"Many, I perceived, were affected and wept bitterly under the word. I met the society, but the crowd stayed behind and I thought more than once that we should have had a general cry. When I came down from the pulpit I found many in great distress and could not leave them without prayer. Mr Coulson told me afterwards that he believed about one hundred persons, were more or less, awakened under that discourse.
In the beginning of November, I spent two or three nights with that people and many seemed truly convinced and earnest for salvation. The mornings I spent in my lodgings to receive and advise those who came in distress, enquiring what must they do to be saved. The congregations increased every night and a general spirit of alarm and enquiry was spread through the town and neighbourhood. That week many found peace and 44 were admitted on trial into the society.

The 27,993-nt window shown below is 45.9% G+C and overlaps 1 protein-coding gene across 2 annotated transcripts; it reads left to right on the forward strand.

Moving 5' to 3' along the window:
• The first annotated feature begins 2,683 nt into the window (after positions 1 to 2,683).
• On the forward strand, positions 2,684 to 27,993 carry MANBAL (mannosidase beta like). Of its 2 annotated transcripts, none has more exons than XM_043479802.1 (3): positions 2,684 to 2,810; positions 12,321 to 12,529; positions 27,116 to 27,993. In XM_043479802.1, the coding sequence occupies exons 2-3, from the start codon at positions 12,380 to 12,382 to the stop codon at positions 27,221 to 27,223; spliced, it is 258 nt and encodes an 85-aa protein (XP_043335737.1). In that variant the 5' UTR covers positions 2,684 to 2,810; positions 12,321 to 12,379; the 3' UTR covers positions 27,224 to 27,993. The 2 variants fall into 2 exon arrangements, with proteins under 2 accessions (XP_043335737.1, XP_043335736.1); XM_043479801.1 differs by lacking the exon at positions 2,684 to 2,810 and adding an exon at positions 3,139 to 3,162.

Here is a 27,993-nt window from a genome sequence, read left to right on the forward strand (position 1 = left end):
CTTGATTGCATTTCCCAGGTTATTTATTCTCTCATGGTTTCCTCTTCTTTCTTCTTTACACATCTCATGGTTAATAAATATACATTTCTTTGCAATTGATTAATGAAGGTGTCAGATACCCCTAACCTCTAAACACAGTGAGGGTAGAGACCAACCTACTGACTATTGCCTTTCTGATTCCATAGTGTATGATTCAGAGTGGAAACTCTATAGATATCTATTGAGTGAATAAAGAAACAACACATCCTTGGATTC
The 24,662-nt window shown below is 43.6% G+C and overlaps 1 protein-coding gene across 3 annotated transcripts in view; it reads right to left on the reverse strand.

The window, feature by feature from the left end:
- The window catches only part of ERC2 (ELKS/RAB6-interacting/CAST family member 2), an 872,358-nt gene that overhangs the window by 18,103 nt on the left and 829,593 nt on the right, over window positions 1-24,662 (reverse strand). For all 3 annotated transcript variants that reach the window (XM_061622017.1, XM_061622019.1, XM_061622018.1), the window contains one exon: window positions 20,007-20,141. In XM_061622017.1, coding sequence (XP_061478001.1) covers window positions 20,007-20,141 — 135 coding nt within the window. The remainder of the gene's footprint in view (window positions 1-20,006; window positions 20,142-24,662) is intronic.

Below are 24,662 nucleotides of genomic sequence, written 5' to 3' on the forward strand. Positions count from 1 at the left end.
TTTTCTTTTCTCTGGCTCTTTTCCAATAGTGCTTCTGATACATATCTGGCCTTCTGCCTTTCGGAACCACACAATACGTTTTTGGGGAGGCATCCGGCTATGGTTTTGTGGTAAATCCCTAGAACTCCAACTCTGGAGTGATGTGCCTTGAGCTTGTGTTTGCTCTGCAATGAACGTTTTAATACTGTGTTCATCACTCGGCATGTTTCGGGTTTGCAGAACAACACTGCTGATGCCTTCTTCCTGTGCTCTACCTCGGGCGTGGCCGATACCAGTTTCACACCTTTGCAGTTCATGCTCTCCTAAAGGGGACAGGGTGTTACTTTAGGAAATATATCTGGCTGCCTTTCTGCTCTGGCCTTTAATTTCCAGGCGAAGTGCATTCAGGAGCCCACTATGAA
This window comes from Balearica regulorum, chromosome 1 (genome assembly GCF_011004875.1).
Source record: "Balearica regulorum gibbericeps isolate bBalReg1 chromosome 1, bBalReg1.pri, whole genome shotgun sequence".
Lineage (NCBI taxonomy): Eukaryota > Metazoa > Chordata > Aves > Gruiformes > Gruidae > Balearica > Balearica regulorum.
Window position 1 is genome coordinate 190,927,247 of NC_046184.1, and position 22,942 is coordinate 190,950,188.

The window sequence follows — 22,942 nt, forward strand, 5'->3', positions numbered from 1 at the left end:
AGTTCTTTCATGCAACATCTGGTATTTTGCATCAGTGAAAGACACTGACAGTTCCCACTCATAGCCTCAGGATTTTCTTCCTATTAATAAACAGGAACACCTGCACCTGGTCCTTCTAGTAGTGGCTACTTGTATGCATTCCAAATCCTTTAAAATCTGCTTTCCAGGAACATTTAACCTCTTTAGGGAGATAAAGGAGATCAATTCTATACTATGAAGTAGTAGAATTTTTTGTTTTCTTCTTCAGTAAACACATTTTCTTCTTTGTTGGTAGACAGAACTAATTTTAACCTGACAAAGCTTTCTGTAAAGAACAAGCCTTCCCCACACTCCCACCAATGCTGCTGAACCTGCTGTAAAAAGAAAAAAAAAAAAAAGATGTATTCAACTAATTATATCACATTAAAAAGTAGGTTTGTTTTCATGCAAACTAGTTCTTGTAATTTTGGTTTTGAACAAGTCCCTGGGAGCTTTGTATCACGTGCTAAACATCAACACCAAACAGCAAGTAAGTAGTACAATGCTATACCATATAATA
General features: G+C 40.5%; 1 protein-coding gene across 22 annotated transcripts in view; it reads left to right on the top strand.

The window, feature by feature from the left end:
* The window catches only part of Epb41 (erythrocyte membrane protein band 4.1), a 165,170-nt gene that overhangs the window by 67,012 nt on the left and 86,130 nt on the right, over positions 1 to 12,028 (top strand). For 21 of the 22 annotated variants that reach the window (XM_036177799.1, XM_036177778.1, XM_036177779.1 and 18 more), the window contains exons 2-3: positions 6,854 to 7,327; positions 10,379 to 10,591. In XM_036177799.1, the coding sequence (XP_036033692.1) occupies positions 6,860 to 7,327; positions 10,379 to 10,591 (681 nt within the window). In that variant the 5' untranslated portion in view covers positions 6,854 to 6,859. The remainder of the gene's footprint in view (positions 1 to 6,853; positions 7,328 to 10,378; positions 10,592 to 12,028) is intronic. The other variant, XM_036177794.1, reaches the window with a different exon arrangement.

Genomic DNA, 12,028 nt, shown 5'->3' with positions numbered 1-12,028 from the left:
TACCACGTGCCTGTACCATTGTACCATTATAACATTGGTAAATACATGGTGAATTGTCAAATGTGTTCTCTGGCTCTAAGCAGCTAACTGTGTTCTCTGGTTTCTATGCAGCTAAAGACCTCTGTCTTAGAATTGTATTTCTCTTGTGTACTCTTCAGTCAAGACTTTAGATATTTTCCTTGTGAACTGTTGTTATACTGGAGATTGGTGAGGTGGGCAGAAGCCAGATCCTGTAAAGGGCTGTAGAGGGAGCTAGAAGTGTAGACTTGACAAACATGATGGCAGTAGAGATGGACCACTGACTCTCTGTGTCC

In my next visit, I had another wonderful night and returned thanks for about twenty-two that had lately found peace with God. The preachers in the Circuit had fostered and encouraged the work. I may truly say, I never saw such a general awakening and without the least appearance of wildfire. One morning I think not less than twenty came to my chamber in distress and two of them found peace with God."
'Lives of Early Methodist Preachers', by Thomas Jackson, Volume VI, page 125-6.